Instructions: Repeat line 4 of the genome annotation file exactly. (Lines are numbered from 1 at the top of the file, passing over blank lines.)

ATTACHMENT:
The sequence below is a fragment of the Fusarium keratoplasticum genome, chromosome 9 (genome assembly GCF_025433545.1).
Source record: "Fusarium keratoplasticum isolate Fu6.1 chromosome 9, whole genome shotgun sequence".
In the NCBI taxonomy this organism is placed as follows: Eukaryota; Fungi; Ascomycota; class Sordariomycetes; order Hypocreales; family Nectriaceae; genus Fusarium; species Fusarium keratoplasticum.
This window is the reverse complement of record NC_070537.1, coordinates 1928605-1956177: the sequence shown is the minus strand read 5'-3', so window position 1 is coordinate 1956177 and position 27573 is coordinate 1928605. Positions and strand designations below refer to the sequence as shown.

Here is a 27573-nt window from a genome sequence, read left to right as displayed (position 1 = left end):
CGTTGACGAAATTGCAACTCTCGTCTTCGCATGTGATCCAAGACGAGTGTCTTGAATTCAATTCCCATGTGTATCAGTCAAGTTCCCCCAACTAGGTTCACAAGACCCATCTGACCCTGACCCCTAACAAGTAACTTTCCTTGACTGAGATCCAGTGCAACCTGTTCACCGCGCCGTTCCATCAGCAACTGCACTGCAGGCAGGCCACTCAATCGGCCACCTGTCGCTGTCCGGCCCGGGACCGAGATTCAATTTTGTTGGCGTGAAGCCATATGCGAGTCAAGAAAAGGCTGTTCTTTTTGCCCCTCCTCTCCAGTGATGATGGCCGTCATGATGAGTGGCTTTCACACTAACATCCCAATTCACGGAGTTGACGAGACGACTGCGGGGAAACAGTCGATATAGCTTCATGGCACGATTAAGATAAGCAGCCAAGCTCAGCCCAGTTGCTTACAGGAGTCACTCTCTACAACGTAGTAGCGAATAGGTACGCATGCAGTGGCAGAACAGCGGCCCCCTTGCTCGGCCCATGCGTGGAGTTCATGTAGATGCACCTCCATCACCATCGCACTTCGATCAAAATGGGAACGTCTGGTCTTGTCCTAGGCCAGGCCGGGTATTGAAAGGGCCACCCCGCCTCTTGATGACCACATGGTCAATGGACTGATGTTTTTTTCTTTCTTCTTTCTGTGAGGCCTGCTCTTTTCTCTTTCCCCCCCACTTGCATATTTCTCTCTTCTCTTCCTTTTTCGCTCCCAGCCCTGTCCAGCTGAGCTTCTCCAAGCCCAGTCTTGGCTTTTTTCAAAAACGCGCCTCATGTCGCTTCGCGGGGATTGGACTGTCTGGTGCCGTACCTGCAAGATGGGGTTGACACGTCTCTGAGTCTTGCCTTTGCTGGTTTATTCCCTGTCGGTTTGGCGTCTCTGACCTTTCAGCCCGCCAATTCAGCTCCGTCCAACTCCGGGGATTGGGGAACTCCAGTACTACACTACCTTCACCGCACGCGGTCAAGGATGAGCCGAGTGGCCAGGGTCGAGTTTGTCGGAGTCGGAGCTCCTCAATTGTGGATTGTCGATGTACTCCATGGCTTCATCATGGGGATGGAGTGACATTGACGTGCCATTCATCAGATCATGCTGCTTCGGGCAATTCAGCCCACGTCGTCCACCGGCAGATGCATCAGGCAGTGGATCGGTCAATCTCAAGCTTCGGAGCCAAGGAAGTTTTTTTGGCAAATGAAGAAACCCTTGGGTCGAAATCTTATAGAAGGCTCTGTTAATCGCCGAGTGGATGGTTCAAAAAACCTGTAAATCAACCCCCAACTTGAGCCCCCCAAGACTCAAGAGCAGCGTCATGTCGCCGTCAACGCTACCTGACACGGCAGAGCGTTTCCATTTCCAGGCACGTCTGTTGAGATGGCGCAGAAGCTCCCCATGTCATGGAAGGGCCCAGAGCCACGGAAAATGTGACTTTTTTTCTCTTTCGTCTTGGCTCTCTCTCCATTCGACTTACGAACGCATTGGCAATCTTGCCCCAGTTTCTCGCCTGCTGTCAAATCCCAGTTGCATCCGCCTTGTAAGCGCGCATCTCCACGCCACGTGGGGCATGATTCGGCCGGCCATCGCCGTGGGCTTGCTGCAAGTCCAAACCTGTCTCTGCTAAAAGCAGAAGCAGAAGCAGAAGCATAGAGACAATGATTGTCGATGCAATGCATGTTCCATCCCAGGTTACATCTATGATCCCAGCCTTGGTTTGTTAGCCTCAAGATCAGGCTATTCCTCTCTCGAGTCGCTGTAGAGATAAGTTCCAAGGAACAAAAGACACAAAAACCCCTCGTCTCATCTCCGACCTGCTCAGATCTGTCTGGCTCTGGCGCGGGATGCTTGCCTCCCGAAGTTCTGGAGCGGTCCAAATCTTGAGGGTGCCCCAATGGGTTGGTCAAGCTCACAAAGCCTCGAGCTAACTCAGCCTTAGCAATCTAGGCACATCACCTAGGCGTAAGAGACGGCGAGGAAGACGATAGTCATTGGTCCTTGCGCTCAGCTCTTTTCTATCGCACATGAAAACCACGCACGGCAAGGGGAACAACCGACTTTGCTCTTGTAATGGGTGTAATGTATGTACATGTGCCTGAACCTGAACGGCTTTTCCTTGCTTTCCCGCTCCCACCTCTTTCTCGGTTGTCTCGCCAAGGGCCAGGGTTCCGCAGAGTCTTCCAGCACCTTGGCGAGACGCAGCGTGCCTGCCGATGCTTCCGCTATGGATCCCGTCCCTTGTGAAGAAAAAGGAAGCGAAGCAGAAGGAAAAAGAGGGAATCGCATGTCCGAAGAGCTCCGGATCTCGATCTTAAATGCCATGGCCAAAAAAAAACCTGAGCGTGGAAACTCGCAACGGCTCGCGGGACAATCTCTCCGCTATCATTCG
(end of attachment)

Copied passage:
This window is the reverse complement of record NC_070537.1, coordinates 1928605-1956177: the sequence shown is the minus strand read 5'-3', so window position 1 is coordinate 1956177 and position 27573 is coordinate 1928605. Positions and strand designations below refer to the sequence as shown.